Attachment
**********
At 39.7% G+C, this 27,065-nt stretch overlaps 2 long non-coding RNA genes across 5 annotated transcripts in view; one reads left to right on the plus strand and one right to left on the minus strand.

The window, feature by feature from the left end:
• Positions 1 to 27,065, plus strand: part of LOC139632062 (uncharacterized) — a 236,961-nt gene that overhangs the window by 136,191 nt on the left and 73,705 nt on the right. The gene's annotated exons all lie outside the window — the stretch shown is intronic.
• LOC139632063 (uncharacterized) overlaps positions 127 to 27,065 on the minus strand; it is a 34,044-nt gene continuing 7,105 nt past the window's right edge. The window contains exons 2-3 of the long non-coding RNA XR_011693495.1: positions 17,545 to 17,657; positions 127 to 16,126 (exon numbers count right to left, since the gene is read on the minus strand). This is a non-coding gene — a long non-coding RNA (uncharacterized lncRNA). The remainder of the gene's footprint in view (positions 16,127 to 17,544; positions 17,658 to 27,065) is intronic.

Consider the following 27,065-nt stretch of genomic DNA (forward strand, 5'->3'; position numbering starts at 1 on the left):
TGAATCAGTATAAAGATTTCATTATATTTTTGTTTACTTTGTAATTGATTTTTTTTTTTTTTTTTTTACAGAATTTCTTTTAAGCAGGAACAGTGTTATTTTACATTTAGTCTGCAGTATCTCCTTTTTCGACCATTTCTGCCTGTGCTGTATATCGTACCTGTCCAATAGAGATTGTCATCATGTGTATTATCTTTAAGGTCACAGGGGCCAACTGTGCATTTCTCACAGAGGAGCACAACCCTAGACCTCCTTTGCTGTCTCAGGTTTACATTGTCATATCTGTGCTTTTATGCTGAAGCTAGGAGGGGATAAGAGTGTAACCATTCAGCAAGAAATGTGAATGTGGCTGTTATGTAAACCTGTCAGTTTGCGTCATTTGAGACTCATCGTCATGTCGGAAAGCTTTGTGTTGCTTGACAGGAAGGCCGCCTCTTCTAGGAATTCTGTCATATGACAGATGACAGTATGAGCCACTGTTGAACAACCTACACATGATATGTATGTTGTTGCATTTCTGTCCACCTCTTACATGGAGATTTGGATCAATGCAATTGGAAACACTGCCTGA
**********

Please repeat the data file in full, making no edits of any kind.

At 39.7% G+C, this 27,065-nt stretch overlaps 2 long non-coding RNA genes across 5 annotated transcripts in view; one reads left to right on the plus strand and one right to left on the minus strand.

The window, feature by feature from the left end:
• Positions 1 to 27,065, plus strand: part of LOC139632062 (uncharacterized) — a 236,961-nt gene that overhangs the window by 136,191 nt on the left and 73,705 nt on the right. The gene's annotated exons all lie outside the window — the stretch shown is intronic.
• LOC139632063 (uncharacterized) overlaps positions 127 to 27,065 on the minus strand; it is a 34,044-nt gene continuing 7,105 nt past the window's right edge. The window contains exons 2-3 of the long non-coding RNA XR_011693495.1: positions 17,545 to 17,657; positions 127 to 16,126 (exon numbers count right to left, since the gene is read on the minus strand). This is a non-coding gene — a long non-coding RNA (uncharacterized lncRNA). The remainder of the gene's footprint in view (positions 16,127 to 17,544; positions 17,658 to 27,065) is intronic.

Consider the following 27,065-nt stretch of genomic DNA (forward strand, 5'->3'; position numbering starts at 1 on the left):
TGAATCAGTATAAAGATTTCATTATATTTTTGTTTACTTTGTAATTGATTTTTTTTTTTTTTTTTTTACAGAATTTCTTTTAAGCAGGAACAGTGTTATTTTACATTTAGTCTGCAGTATCTCCTTTTTCGACCATTTCTGCCTGTGCTGTATATCGTACCTGTCCAATAGAGATTGTCATCATGTGTATTATCTTTAAGGTCACAGGGGCCAACTGTGCATTTCTCACAGAGGAGCACAACCCTAGACCTCCTTTGCTGTCTCAGGTTTACATTGTCATATCTGTGCTTTTATGCTGAAGCTAGGAGGGGATAAGAGTGTAACCATTCAGCAAGAAATGTGAATGTGGCTGTTATGTAAACCTGTCAGTTTGCGTCATTTGAGACTCATCGTCATGTCGGAAAGCTTTGTGTTGCTTGACAGGAAGGCCGCCTCTTCTAGGAATTCTGTCATATGACAGATGACAGTATGAGCCACTGTTGAACAACCTACACATGATATGTATGTTGTTGCATTTCTGTCCACCTCTTACATGGAGATTTGGATCAATGCAATTGGAAACACTGCCTGA